Unite has uncovered plans being progressed “under the radar” in Lancashire and South Cumbria, to drive through the merger of four NHS hospital laboratories serving a population of 500,000 people (Blackburn, Blackpool, Lancaster and Preston) into a single hub in Lancaster, and fuse pathology services into “one single hosted organisation” covering Lancashire and South Cumbria.
Unite’s regional officer Keith Hutson said: “NHS bosses are using the pandemic to reintroduce this flawed plan under the radar which will increase the times for processing samples. Our members who have given their all during this crisis feel the deliberate lack of consultation is a stab in the back.
“We are going to involve the region’s MPs in this campaign, including The Speaker Sir Lindsay Hoyle, MP for Chorley, as, in the long-term, we fear that any super lab could be ripe for being sold off to a profit-hungry healthcare company.
Unite’s challenge is in response to a May 6 letter to staff from the Managing Director of Lancashire and South Cumbria Pathology Collaborative, Mark Hindle, which after going through the motions of thanking staff for all their “hard work and service” goes on to focus on the “day job”:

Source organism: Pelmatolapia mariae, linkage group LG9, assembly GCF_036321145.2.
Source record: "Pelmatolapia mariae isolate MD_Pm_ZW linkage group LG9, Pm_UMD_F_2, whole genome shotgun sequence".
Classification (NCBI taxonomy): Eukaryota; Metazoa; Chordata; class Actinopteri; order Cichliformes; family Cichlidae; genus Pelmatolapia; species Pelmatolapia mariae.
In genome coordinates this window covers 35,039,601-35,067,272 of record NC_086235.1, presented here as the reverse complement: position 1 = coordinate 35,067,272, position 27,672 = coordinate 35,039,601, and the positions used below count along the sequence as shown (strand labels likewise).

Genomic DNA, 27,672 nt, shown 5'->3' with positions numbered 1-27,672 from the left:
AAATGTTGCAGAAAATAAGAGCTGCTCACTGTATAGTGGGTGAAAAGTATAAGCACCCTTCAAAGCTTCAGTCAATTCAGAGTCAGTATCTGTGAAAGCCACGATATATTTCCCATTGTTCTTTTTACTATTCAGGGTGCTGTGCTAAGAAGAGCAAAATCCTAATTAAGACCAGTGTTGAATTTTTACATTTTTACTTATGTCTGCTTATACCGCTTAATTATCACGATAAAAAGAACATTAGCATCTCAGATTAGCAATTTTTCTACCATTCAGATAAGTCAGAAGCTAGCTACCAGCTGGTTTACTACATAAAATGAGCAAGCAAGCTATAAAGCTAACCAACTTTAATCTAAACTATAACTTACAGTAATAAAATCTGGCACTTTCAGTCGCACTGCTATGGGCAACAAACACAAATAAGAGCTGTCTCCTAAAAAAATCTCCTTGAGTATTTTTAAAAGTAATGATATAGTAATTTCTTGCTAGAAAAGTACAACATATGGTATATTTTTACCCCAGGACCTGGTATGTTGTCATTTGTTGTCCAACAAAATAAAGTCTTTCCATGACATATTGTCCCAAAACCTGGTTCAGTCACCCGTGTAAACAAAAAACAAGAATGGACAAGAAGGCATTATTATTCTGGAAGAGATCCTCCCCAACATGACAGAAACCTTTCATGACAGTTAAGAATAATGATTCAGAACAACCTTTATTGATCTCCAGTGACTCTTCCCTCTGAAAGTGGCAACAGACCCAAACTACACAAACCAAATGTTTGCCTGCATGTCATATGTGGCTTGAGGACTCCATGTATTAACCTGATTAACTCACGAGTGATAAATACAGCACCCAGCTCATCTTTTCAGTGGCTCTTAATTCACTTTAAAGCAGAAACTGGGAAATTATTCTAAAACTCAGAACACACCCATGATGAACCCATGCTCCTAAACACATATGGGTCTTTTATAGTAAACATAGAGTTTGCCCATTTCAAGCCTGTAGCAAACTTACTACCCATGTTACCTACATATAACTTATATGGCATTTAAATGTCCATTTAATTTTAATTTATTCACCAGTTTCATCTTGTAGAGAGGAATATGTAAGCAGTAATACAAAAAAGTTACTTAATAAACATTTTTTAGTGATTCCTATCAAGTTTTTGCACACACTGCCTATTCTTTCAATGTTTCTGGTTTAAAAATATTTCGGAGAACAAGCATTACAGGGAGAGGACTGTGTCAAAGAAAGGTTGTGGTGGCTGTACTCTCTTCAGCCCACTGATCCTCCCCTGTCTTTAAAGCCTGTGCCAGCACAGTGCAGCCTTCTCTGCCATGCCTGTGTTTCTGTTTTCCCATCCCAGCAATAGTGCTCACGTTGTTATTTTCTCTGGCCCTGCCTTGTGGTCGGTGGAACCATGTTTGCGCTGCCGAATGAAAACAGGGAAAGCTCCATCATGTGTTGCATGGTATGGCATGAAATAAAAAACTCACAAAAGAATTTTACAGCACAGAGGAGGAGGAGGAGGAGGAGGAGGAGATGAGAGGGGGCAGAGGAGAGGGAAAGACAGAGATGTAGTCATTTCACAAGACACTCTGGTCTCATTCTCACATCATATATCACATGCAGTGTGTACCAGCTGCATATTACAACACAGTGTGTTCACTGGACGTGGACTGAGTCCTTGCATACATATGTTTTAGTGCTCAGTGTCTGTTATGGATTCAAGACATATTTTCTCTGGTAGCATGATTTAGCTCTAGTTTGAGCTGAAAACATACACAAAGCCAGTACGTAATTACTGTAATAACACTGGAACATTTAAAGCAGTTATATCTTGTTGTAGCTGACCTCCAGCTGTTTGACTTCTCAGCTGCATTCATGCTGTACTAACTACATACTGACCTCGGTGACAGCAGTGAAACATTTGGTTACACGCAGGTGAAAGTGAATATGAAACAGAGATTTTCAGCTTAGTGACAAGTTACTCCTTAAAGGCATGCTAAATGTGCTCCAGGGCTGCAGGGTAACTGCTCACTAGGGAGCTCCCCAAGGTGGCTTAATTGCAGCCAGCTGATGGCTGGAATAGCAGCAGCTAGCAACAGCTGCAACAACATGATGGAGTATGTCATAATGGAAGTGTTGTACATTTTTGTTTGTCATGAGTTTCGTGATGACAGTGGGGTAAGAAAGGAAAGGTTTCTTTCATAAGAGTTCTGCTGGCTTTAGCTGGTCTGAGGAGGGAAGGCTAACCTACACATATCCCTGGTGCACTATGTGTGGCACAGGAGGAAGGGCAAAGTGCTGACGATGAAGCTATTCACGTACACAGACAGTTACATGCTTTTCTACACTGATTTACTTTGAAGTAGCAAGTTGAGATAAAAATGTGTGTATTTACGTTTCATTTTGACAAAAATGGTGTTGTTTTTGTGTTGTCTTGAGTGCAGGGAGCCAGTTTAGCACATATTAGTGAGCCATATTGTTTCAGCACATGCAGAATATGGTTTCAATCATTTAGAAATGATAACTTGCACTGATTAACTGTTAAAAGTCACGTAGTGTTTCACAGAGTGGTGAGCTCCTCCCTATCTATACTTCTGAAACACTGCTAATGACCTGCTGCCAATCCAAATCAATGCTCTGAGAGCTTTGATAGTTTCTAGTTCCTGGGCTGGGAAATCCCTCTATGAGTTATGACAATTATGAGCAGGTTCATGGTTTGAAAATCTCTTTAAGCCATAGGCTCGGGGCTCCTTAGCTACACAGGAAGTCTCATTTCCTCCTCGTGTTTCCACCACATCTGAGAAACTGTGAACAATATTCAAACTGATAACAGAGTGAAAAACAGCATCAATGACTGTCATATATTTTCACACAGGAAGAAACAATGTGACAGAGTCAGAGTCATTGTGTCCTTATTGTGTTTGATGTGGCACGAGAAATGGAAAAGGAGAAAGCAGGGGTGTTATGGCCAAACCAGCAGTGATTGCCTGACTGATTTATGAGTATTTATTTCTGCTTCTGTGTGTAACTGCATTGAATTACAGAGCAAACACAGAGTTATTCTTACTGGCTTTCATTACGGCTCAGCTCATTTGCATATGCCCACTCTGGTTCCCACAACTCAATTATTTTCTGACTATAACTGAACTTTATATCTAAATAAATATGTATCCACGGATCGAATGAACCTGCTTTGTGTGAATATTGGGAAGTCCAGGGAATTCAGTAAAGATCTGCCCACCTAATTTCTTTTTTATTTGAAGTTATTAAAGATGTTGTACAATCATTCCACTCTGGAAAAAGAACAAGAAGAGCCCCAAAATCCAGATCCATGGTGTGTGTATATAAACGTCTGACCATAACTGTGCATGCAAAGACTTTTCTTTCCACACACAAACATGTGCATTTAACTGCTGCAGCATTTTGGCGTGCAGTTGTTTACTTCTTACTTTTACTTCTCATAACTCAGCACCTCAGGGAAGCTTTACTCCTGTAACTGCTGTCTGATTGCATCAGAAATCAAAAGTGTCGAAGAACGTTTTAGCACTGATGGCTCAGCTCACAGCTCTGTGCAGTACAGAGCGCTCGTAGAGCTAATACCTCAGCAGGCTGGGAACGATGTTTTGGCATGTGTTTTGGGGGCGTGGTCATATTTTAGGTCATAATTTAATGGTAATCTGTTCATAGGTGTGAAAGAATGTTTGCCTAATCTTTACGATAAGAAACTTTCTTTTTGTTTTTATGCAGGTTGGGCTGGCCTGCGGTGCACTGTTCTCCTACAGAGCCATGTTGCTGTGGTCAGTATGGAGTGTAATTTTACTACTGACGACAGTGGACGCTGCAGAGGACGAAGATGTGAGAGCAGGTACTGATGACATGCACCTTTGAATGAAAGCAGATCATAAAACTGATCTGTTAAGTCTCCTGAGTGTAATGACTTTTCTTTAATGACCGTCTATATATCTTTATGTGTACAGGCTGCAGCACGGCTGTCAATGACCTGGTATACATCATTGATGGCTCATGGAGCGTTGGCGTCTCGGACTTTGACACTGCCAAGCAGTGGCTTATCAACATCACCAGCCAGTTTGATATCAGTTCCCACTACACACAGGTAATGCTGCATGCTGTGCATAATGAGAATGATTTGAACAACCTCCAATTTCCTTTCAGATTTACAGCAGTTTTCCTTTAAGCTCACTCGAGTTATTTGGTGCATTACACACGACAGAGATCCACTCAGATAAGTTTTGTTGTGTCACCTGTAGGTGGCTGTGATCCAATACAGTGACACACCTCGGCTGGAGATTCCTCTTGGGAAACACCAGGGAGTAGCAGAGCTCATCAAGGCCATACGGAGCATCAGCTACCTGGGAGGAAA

“as we start to see hospitals trying to get back to normal service myself and colleagues are still working to develop the Outline Business Case (OBC), that the Board will use to help them determine our future direction. … we have a large capital allocation available to us to provide new buildings for our services as we move forward once the Business Case is agreed.”
It appears that the Business Case will put forward three possible models:
- A hub and spoke model (generally referred to as hub at Lancaster and small local laboratories (ESLs) to undertake urgent and work required at the hospital sites)
- A distributed hub where disciplines are co-located within existing estate supported by ESLs at hospital sites
- A do minimum option
But the next paragraph makes it clear that only one option is really being proposed as the way forward: “The other main topic of conversation from the Board was how we bring our Pathology services in Lancashire and South Cumbria together into one hosted organisation in the future.”
Unite points out that merger plans for a super lab at Lancaster, covering the areas of five NHS trusts, were rejected last year – because it would make the service too remote from local GPs and hospitals, and increase processing times from the current 24-to-48 hours.
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